Impact – High. No fears have done more damage to me than these two. And while I won’t ever know the full extent of the opportunities that I may have lost because I was too afraid of rejection and/or failure, I do strongly believe I never reached my full potential because of these fears. In the words of the Rev. Sydney Smith: “A great deal of talent is lost to the world for the want of a little courage.”

Deadman’s A-Z Guide to Living: Charity

I basically do everything ass-backwards when it comes to charity.

They say you should give generously. I don’t give nearly enough. I’m not religious, but there is a laudable Judeo-Christian tradition of tithing, which means giving up 10 percent of one’s income to charity (Well, the original intent of the tithe meant giving 10% of one’s income/production to God via the temple – and still means that for many Christians – but has now evolved to encompass charitable giving more broadly). I have no clue if the tithing is meant to be before or after taxes (I’m thinking post-tax), though I often fall well short of that 10 percent goal in either scenario. Heck, many years, I probably don’t tithe my tithing obligations (1 percent, for those not good at math).

They say you should give eagerly. With joy, even. I almost always give reluctantly, feeling a lot like Oda Mae Brown in Ghost when she is forced to give up that million-dollar check to the nuns on the street. I also get more than a little annoyed when people call my house to ask for donations. I try to be polite and respectful as I know these people are just doing their jobs (or even volunteering) and following their scripts, but I find the intrusion terribly annoying. It’s particularly galling the way they keep badgering you when you tell them ‘No, thanks,’ and they just keep moving their requested donation down in increments, to the point where you feel like the cheapest schmuck in the world when you tell them, ‘No I cannot give you $5. Now, please leave me alone.’

The truth is, though, these telemarketing calls are usually quite successful – I am a sucker who has trouble saying no, and usually wear down and give up something just so I can get off the phone. But this surrendering makes me even madder because I feel like I’ve been beaten at a game somehow, and I just know these yeses will only lead to more calls in the future. Which it does – barely a week goes by where I don’t get somebody calling me up asking for money. I now try to avoid answering any number which isn’t recognizable on caller ID, as these bastards always know to block or disguise their names, but once these guys have your number, they will NEVER stop calling until you pick up the phone.

They say you should give anonymously. This makes a ton of sense, as publicizing one’s charitable contributions is more than a bit gauche and tawdry. If the sole purpose of charity is to help others and do good in the world, then you should have little need of attaching your name to donations. But me, I always want to make sure people know when I have given and if at all possible (and impressive a figure), how much. When friends or family ask me to give to a cause, I have never once checked the ‘Donate Anonymously’ box that often accompanies the online forms. And when there is a donation number that will get my name in some sort of stupid brochure, I try and make sure to hit it.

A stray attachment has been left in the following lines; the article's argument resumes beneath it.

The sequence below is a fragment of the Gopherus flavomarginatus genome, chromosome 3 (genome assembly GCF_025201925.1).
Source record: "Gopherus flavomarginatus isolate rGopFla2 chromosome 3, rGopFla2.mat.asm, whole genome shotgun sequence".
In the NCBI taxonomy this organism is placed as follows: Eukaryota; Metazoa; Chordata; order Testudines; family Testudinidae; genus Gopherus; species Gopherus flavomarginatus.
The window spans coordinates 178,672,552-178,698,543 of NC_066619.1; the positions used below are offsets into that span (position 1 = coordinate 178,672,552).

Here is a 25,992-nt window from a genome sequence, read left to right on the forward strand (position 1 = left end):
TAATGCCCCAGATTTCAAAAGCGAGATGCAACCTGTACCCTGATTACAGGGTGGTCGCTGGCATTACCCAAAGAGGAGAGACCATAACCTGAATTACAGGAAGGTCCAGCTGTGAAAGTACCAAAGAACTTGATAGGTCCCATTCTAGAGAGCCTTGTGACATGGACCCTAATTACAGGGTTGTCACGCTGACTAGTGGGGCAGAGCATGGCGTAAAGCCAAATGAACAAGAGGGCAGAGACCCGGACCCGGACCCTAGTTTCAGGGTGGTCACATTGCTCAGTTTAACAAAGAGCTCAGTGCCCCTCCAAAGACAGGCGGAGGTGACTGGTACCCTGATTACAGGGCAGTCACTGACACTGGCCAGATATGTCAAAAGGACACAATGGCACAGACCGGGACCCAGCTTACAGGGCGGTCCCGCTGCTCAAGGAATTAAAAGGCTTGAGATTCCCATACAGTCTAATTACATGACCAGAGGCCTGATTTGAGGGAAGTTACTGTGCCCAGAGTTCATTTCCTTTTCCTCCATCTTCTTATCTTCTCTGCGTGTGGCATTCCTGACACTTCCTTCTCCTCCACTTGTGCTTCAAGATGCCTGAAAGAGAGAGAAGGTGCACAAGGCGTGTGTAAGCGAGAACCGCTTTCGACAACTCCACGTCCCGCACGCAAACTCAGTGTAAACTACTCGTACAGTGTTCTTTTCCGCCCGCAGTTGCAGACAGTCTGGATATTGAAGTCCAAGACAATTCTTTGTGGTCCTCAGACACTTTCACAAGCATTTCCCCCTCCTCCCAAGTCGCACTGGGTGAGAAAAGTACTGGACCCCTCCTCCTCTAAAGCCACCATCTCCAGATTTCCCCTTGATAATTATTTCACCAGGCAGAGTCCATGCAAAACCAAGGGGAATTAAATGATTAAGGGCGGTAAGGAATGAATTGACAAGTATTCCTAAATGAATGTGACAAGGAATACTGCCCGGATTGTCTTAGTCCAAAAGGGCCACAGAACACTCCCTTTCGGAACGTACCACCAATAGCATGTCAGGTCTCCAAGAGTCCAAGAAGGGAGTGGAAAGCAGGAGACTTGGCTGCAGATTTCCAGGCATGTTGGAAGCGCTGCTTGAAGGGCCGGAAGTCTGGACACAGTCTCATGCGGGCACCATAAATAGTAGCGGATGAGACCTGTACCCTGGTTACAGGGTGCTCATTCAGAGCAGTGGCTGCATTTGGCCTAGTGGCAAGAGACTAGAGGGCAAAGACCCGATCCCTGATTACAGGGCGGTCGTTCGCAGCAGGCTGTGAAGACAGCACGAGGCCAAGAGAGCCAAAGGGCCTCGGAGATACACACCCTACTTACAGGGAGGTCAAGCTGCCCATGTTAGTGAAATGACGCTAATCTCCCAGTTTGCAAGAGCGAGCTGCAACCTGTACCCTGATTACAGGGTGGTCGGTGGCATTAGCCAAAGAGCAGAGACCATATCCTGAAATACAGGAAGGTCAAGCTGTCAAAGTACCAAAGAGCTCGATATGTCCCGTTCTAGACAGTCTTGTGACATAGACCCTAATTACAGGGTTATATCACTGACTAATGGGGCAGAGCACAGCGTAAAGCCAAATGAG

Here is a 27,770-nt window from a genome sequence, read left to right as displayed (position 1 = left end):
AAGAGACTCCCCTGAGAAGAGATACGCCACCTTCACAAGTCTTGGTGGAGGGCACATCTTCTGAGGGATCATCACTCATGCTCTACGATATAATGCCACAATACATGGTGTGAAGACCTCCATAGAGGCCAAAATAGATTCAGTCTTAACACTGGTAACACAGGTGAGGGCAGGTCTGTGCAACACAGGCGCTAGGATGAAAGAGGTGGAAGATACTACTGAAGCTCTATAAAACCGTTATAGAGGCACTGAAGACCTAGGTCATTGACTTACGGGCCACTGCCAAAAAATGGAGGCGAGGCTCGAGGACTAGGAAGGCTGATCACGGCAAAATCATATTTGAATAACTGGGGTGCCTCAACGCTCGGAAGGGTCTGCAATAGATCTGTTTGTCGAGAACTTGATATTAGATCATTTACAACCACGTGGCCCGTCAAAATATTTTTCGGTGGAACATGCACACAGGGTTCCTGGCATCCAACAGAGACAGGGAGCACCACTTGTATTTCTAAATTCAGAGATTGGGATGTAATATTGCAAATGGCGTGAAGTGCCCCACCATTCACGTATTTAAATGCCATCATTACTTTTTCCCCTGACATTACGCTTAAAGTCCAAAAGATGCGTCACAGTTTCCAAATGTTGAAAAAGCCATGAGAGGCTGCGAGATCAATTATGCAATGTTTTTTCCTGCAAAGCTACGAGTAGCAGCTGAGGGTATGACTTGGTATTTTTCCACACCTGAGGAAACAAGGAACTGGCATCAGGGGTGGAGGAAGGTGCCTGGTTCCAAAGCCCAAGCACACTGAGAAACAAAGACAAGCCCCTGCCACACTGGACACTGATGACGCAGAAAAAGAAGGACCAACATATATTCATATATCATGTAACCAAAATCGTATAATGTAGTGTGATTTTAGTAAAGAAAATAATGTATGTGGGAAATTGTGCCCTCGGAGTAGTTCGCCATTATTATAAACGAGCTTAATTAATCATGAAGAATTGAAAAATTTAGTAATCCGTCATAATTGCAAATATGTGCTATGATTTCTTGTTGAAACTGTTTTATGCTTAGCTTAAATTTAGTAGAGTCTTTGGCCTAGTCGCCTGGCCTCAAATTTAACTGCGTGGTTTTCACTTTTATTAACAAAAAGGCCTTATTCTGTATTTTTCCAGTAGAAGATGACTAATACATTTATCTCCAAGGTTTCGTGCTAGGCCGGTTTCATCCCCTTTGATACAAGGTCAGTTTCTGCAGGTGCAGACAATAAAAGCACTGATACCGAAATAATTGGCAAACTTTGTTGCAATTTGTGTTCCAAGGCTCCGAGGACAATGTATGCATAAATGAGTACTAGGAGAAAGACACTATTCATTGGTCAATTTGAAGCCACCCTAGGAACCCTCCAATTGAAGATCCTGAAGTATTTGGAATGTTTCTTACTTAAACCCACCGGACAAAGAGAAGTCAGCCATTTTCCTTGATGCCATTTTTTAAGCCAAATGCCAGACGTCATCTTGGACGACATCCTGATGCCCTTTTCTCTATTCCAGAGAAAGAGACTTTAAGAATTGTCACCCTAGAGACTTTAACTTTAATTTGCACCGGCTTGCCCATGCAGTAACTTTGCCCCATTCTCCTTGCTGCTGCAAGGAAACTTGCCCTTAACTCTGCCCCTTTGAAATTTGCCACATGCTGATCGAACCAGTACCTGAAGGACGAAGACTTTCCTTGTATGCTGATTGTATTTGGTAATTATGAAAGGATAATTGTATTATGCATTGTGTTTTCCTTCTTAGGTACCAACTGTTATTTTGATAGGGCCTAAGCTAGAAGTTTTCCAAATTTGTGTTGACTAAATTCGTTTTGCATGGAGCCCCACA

Giving anonymously also prevents the recipient from feeling indebted or humiliated upon receiving aid. A noble idea, and yet one of my favorite ways of giving charity is giving dollars (or worse, pocket change) directly to panhandlers on the street. Why? Because it gives me an immediate sense of satisfaction, hearing their ‘God Bless Yous’ and seeing their genuine looks of appreciation. But do I stop and think about what little good those dollar bills or quarters are actually going to do and how low and beaten down these people must feel that they’ve been forced to beg for my meager assistance in the first place. Yeah, perhaps they are just happy to have the money to find their next meal (or their next score – I make no judgments about how a homeless person finds whatever small happiness he can get in his life), but surely they must also at times feel a tremendous loss of dignity at what they are being forced to do, and the fact that I am getting self-satisfaction out of the small gesture basically negates any of its inherent goodness.

They say you should give more than money. Money definitely helps, but donating one’s time and effort often provides a much more meaningful impact. I fail miserably here as well. One time about a decade ago, I sponsored an inner-city student to help him attend a well-run Catholic school. My brother provided the majority of the financial assistance while it was my main job to help guide him and his family through the process, and make sure the kid was adjusting and succeeding in the new environment. But I was a single guy living it up in Manhattan, and here too, I gave the minimum amount necessary. I made little effort to help him improve his faltering grades, or to give him advice on how to get into college, or to make any kind of lasting impact that could have affected his life beyond his graduating high school. It was yet another example of good intentions gone bad, and I have regrettably lost touch with the student and his family. I also have rarely volunteered my free time for charity since then.